Father Spyridon Bailey is a convert to Orthodox Christianity. He is a priest of the Russian Orthodox Church Outside Russia (ROCOR), serving in England and Ireland. The book follows his life-changing journey the heart of Orthodox spirituality and monasticism on Mount Athos.
During his stay on Mount Athos, Father Spyridon met monks and hermits who live their Orthodox faith and share the wisdom of their life. Her book provides insight into this sacred, all-male community.
Mount Athos, called the Sacred Mountain, is an isolated peninsula 30 miles long by 10 miles wide in northern Greece. The peninsula is home to 20 Orthodox monasteries and around 2,000 Greek, Serbian, Bulgarian, Russian and other monks. These monks live in constant prayer and asceticism to achieve unity with God. For non-Orthodox people, the best way to describe Mount Athos would be a Christian Tibet.
Saint Nikolai Velimirovich of Zhicha wrote in Serbian that Mount Athos is: “An empire without a crown, a nation without an army, a country without women, wealth without money, wisdom without education…”
The arrival of Saint Herman and a group of eight monks on this island on September 24, 1794 planted a seed for the Orthodox Church in the region. “Orthodox Alaska: A Theology of Mission” by Archpriest Michael Oleska explains how Alaska became the spiritual cradle of Orthodox Christianity in North America.
The book is divided into three parts. The first part covers the historical background of Alaskan Orthodoxy. The second part talks about the Orthodox mission of Alaska. Part Three addresses the difficult times of the federal government’s suppression of Orthodoxy in Alaska and Alaska’s enduring Orthodox legacy.
“Orthodox Alaska: A Theology of Mission” gives well-deserved credit to Alaska Natives for their role in the process of creating native Orthodox culture.
Oleksa was an Orthodox missionary from Alaska for nearly half a century. He completed his doctoral work in Church History and Patristics at the Orthodox Theological Faculty in Presov, Slovakia in 1988. He then spent a year of research and teaching at the Holy Patriarch Theological Institute Tikhon of Moscow. In 1996 he was elected Dean of St. Herman Seminary in Kodiak, Alaska.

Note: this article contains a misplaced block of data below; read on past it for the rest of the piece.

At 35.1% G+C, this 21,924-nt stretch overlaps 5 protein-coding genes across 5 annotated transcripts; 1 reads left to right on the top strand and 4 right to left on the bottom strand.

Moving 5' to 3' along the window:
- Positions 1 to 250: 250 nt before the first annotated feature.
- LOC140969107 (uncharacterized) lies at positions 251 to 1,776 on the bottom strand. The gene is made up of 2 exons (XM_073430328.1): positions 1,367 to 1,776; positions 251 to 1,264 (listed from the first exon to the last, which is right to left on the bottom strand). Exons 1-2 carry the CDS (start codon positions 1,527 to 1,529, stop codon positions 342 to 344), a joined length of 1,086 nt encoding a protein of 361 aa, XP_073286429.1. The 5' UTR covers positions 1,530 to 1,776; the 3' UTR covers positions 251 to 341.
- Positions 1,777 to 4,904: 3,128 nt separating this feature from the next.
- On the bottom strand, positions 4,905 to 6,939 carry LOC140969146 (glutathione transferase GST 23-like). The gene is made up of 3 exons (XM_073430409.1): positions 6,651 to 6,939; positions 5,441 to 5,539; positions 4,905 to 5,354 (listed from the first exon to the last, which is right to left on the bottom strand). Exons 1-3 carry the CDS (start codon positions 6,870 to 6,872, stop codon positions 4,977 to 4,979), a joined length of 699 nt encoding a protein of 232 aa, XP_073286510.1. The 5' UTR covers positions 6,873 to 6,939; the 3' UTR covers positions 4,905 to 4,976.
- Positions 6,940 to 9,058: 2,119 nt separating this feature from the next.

Known for his missionary work and the history of the Orthodox Church in the northernmost state in the United States, Father Oleska is a leading expert on Orthodoxy in Alaska. His expertise makes him a go-to person for talking about the Orthodox Church in Alaska, and his “Orthodox Alaska: A Theology of Mission” is the most comprehensive book, if not the only one of its kind.
Long before popular podcasts”The Bible in a Year with Fr. Mike Schmitz” and “Bible 365 with Rabbi Dr. Meir Soloveichikthere was “The Prologue of Ohrid”, written by Saint Nikolai of Zhicha. Although not about the Bible, this seminal work covers the lives of saints, hymns, reflections and homilies for each day of the year.
Saint Nikolai Velimirovich of Zhicha is one of the most influential Orthodox theologians of the 20th century. His hard work, theological depth and oratorical skills earned him the nickname “Serbian Chrysostom”, after Saint John Chrysostom, an early church father known for his preaching and public speaking and for composing the most commonly used Sunday liturgy in Orthodox churches today.
“The Ohrid Prologue” was originally published in 1926. In 2017, the text was translated from Serbian, edited by Bishop Maxim of the Serbian Orthodox Diocese of Western America and published by San Sebastian Orthodox Press. In addition to the new translation, this edition includes many new saints from the Orthodox world that are not found in the original version.
Saint Nicholas’ prologue is well known and widely read among Orthodox Christians around the world. Many Orthodox Christians find this book an inspiring guide to the lives of the saints and the wisdom of the Church. In addition to the various editions that can be found on the Internet, the Australian and New Zealand Diocese of the Russian Orthodox Church Outside Russia, has posted the full version of the prologue on its website.
Jovan Tripkovic is a graduate student and teaching assistant at the University of Wyoming and a contributor to ReligionUnplugged.com and other publications.